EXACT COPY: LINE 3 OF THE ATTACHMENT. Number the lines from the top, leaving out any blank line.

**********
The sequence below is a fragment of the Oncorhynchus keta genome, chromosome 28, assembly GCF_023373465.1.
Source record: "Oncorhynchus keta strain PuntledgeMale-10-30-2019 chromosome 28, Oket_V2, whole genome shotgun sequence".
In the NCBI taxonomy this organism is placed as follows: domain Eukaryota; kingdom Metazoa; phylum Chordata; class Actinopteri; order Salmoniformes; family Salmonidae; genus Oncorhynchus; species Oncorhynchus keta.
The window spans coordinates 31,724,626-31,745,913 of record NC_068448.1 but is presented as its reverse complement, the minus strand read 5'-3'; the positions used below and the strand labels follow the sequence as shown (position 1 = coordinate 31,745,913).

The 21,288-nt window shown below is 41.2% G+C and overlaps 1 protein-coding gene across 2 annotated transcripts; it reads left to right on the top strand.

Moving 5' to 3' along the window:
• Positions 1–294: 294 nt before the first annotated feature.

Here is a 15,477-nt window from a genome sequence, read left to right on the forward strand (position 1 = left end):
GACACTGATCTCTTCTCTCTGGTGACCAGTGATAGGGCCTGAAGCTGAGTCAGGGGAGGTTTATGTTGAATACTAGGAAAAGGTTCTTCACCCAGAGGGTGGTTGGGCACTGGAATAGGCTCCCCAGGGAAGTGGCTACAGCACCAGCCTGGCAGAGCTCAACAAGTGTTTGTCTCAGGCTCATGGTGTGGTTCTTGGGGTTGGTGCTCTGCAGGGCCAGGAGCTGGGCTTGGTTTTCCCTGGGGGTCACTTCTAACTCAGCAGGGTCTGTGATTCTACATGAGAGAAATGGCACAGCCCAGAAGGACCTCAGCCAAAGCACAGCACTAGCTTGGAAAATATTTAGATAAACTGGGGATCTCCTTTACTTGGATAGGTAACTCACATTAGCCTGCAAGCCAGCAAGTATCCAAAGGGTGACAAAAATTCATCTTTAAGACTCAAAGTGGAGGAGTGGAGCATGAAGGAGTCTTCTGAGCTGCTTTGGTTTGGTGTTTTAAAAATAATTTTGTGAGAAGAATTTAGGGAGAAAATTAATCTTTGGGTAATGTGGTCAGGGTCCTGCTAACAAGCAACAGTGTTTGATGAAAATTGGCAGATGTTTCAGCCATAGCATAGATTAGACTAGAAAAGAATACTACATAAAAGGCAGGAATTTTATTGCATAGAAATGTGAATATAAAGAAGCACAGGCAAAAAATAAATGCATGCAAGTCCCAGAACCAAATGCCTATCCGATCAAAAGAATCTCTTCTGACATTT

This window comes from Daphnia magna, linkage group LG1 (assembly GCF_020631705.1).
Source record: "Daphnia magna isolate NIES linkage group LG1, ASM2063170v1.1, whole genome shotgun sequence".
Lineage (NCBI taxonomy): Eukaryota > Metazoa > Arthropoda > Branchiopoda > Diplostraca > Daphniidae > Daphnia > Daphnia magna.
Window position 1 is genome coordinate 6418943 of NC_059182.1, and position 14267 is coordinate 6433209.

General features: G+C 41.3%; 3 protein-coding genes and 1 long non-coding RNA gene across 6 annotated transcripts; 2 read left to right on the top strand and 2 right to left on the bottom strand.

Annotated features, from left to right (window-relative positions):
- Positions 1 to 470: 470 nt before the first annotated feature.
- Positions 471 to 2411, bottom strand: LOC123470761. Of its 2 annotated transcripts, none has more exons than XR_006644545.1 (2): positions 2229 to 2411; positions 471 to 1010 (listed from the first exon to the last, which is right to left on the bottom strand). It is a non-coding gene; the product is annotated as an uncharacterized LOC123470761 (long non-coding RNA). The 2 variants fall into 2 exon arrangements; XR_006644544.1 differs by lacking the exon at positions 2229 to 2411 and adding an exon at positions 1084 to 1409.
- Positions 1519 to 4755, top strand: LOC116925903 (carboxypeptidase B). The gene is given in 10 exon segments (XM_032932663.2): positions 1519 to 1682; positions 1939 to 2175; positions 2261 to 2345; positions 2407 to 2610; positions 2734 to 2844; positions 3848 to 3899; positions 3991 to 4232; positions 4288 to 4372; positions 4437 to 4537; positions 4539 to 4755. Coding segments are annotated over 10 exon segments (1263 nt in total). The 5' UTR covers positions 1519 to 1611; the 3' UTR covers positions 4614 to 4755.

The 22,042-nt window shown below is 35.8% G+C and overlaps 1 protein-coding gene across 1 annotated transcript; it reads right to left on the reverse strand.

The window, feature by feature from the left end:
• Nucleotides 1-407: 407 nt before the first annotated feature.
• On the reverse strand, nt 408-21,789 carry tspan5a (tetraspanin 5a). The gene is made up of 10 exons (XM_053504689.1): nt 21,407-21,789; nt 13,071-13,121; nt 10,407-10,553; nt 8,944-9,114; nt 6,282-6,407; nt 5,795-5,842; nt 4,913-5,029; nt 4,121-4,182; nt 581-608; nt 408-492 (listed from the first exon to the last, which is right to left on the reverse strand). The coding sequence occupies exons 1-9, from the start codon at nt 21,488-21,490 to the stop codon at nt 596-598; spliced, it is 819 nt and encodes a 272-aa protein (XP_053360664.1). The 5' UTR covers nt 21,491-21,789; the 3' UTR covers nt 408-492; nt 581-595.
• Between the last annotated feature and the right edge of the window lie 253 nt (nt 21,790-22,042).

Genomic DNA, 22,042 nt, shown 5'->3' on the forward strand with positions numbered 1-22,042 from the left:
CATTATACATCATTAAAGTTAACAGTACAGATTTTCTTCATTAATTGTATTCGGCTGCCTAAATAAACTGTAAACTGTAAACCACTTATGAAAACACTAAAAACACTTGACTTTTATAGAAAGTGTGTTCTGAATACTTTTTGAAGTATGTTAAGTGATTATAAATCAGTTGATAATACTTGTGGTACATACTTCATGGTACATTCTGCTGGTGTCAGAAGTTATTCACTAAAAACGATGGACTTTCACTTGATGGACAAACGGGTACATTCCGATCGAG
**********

In the NCBI taxonomy this organism is placed as follows: domain Eukaryota; kingdom Metazoa; phylum Chordata; class Actinopteri; order Salmoniformes; family Salmonidae; genus Oncorhynchus; species Oncorhynchus keta.